SCOTUS reluctant on plea bargains after sentencing
The Supreme Court heard appeals from two different sets of prosecutors
By Jesse J. Holland
WASHINGTON — The Supreme Court seemed reluctant Monday to allow criminals to ask for a previously offered plea bargain after they've been sentenced, despite the inmates' claim of misconduct by their lawyers including neglecting to tell their clients that a deal had been offered.
Asking judges to go back and figure out on appeal whether a suspect would have taken a plea deal before a trial, whether a judge would have accepted it, whether a prosecutor would have withdrawn it or whether the negotiations would have fallen apart "is simply unworkable," said Justice Anthony Kennedy, who is often a tiebreaker votes on divisive issues.
The high court heard appeals from two different sets of prosecutors who had their cases overturned by appeals courts that said criminals were denied their Sixth Amendment effective "assistance of counsel" because of mistakes during plea negotiations. The Supreme Court has amplified that by saying that "counsel's representation must not fall below an objective standard of reasonableness" and that there must not be "a reasonable probability that, but for counsel's unprofessional errors, the result of the proceedings would have been different."
In the first case, Anthony Cooper's conviction for shooting a woman in the thigh and buttocks after missing a shot to her head was overturned by the 6th U.S. Circuit Court of Appeals in Cincinnati because his lawyer gave him bad advice. His lawyer told him not to take a plea offer that could have had him out of prison in four years, thinking that there could not be a finding that Cooper intended to murder his victim.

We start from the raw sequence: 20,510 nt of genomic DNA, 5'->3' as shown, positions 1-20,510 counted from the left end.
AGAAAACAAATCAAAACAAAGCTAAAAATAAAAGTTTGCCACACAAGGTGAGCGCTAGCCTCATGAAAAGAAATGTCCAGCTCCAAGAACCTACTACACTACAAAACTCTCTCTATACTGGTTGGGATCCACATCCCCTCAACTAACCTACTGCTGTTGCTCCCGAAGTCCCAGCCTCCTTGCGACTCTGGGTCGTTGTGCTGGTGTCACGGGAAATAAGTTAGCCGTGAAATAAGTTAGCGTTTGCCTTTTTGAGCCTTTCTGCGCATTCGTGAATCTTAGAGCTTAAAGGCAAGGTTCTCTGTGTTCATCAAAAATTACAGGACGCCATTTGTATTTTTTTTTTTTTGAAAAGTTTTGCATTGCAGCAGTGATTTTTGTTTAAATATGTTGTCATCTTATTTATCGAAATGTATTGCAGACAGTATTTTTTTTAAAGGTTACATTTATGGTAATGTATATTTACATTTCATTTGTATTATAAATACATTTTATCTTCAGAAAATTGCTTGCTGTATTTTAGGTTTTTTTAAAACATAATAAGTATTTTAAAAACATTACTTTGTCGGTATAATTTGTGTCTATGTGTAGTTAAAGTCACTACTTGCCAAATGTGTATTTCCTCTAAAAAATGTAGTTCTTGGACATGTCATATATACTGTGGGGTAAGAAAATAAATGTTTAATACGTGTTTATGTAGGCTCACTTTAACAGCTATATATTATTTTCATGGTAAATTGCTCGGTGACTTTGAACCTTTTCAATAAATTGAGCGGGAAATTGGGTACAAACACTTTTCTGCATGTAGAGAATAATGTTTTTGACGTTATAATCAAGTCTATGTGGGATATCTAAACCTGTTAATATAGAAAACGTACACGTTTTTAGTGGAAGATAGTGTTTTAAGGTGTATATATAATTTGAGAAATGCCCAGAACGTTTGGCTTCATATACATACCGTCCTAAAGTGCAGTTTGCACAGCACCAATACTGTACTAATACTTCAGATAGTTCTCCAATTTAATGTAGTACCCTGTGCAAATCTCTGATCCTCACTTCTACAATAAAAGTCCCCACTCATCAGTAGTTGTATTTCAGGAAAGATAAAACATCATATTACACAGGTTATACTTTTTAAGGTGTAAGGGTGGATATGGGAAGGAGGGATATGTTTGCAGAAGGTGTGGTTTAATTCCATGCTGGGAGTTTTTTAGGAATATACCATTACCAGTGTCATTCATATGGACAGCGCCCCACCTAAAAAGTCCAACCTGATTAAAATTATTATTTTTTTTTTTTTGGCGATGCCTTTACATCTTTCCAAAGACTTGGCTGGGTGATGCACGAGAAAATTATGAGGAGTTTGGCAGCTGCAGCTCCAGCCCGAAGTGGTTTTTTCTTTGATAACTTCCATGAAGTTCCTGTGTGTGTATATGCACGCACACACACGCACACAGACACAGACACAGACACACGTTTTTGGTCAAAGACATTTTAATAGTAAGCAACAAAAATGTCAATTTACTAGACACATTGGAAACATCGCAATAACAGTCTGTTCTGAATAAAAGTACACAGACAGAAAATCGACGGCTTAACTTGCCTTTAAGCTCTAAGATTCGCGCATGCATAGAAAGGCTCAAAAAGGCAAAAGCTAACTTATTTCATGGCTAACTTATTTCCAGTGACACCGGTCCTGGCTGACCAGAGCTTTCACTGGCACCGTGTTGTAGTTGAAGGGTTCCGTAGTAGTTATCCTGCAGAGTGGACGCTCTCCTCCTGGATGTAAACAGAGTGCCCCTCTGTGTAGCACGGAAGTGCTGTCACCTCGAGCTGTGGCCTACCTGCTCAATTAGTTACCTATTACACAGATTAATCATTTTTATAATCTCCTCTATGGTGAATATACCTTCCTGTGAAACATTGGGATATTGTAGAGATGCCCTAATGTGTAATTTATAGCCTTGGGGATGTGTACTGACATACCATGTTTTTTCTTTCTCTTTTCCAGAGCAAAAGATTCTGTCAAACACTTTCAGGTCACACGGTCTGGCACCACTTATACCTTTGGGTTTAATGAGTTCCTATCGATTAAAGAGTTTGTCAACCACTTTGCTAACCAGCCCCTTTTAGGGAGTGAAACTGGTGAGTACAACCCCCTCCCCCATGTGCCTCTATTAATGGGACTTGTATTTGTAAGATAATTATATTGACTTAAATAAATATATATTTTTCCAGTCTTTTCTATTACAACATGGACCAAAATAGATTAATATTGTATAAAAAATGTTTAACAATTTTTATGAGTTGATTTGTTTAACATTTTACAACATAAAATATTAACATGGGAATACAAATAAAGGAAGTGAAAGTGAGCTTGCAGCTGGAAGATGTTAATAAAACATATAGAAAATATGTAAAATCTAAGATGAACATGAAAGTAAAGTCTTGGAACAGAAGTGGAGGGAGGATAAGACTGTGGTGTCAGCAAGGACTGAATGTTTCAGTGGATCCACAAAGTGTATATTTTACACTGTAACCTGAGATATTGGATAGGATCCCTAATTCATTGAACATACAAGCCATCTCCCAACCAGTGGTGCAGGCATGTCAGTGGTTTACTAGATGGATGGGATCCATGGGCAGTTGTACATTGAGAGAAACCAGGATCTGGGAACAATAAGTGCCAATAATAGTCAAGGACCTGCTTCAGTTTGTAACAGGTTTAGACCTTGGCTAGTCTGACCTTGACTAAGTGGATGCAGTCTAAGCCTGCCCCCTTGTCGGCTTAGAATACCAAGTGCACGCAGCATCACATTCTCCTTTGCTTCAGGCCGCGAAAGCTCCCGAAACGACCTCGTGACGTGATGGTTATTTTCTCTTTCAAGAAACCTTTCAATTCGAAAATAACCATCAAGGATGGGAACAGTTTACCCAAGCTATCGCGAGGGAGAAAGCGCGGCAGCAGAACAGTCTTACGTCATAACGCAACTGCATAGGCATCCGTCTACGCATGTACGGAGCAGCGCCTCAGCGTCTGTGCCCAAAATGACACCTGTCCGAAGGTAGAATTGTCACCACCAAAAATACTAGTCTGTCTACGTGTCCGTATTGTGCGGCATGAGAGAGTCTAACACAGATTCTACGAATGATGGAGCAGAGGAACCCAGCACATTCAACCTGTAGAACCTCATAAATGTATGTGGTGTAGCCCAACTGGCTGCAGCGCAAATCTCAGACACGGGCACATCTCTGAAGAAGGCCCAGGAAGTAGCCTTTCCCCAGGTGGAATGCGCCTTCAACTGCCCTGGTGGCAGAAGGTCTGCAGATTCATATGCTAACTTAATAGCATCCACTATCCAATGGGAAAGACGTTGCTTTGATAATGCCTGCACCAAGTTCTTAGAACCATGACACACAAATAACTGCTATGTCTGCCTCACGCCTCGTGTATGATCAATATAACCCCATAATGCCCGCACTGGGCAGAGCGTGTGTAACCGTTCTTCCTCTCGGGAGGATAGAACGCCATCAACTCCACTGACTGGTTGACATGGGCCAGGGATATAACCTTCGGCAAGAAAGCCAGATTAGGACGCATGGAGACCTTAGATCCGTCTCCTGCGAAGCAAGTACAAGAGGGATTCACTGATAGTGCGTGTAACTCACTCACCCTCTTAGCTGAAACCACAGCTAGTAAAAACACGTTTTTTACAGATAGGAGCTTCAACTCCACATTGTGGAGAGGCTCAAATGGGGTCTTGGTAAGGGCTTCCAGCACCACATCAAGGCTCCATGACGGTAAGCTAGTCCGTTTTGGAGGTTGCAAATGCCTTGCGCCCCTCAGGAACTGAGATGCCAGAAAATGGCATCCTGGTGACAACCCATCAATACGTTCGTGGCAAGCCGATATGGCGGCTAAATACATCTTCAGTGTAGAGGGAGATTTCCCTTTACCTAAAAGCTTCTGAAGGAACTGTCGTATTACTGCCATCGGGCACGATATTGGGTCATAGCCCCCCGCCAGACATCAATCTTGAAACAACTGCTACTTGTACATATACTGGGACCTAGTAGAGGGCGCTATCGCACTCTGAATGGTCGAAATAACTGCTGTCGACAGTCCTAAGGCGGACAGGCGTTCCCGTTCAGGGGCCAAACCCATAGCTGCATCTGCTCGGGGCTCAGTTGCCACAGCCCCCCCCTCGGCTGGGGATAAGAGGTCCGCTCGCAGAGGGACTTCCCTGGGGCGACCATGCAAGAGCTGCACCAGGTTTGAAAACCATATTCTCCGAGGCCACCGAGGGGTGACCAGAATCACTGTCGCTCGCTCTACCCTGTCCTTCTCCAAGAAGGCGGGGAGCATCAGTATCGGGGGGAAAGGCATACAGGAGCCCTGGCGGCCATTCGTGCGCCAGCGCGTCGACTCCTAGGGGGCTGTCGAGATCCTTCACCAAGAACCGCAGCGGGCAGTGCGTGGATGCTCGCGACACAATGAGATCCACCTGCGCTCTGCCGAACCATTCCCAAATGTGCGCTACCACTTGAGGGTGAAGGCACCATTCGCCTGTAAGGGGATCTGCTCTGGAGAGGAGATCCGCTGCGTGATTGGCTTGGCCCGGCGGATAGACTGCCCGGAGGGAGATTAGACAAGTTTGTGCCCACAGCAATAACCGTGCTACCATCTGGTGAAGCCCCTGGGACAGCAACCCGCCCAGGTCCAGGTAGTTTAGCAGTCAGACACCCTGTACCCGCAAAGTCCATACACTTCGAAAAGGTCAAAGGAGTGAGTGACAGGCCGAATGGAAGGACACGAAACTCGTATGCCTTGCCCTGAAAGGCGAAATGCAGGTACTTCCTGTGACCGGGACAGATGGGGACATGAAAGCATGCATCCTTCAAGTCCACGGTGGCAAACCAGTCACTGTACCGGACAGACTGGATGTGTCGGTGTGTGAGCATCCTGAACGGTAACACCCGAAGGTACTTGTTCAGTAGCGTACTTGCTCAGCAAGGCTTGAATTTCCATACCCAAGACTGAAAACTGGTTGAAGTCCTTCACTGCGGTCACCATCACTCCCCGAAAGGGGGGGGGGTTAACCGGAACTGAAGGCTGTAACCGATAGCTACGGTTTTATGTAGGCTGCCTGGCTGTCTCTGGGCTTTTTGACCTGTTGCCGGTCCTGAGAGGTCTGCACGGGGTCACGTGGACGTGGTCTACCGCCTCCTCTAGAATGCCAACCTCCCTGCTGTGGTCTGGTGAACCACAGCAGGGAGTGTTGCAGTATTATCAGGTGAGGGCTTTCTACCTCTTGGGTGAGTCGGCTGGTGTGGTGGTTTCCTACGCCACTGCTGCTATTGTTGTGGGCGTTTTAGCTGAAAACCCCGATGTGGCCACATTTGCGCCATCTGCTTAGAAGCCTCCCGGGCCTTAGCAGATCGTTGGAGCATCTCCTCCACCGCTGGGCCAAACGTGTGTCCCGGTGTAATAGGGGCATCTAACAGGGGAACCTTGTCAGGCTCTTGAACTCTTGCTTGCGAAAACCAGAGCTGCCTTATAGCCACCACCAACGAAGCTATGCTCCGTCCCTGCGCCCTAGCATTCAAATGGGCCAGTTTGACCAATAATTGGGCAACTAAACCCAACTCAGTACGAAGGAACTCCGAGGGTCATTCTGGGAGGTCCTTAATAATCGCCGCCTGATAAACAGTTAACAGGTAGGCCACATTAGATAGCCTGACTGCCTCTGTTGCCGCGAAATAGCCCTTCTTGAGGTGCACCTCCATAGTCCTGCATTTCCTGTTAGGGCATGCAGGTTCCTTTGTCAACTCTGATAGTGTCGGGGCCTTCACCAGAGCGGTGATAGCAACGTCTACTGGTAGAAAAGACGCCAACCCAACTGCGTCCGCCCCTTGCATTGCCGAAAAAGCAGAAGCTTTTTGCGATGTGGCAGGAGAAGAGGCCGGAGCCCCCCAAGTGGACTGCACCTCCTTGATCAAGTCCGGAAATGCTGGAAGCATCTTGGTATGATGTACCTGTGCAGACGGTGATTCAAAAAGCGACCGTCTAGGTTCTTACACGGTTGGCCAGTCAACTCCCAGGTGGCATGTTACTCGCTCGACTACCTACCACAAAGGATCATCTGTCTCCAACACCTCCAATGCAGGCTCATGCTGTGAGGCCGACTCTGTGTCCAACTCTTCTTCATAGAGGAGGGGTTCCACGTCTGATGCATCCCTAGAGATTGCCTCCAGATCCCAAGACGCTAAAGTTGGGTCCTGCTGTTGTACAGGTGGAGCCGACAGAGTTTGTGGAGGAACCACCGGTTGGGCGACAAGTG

But Cooper was convicted of assault with intent to murder and other charges, and he was sentenced to at least 15 years in prison in Michigan.
In the second case, Missouri prosecutors offered Galin Edward Frye two deals, including one that would have had him out in three months, while seeking his conviction for driving while his license was revoked. Frye's lawyer never told him about the offers. Frye pleaded guilty to a felony charge and was sentenced to three years in prison.
Frye appealed, saying his lawyer should have told him about the offers. A Missouri appeals court agreed.
In both cases, the criminals' lawyers are not arguing for new trials, a position the court seemed to agree with. "The remedy of giving a new trial when the person has already had a fair trial makes zero sense," Justice Samuel Alito said.
But Cooper's lawyer, Valerie Newman, said they should have a chance to go back and consider the plea offer. "I'm saying it's unfair to go to trial when your attorney tells you, 'You can't be convicted.'"
"You are saying it's unfair to have a fair trial; isn't that correct?" Kennedy said.
Several justices seemed concerned about how changing the plea system would affect prosecutors and judges. For example, it's easy for a criminal facing a decade in prison to say he would have taken a plea deal for one year after a judge has sentenced him to 10 years in prison, justices noted.
But the negotiations are going on before trial, and by "not accepting it he has a chance of going scot-free" if a jury finds him not guilty, Chief Justice John Roberts said.
After conviction and sentencing, Roberts said, "presumably the defendant will always say, 'I would have taken that deal, because it's better.' So how is a judge supposed to go back and decide whether that's true or not" on appeal?
Justices will rule next year.
The Missouri case is Missouri v. Frye, 10-444 and the Michigan case is Lafler v. Cooper, 10-209.
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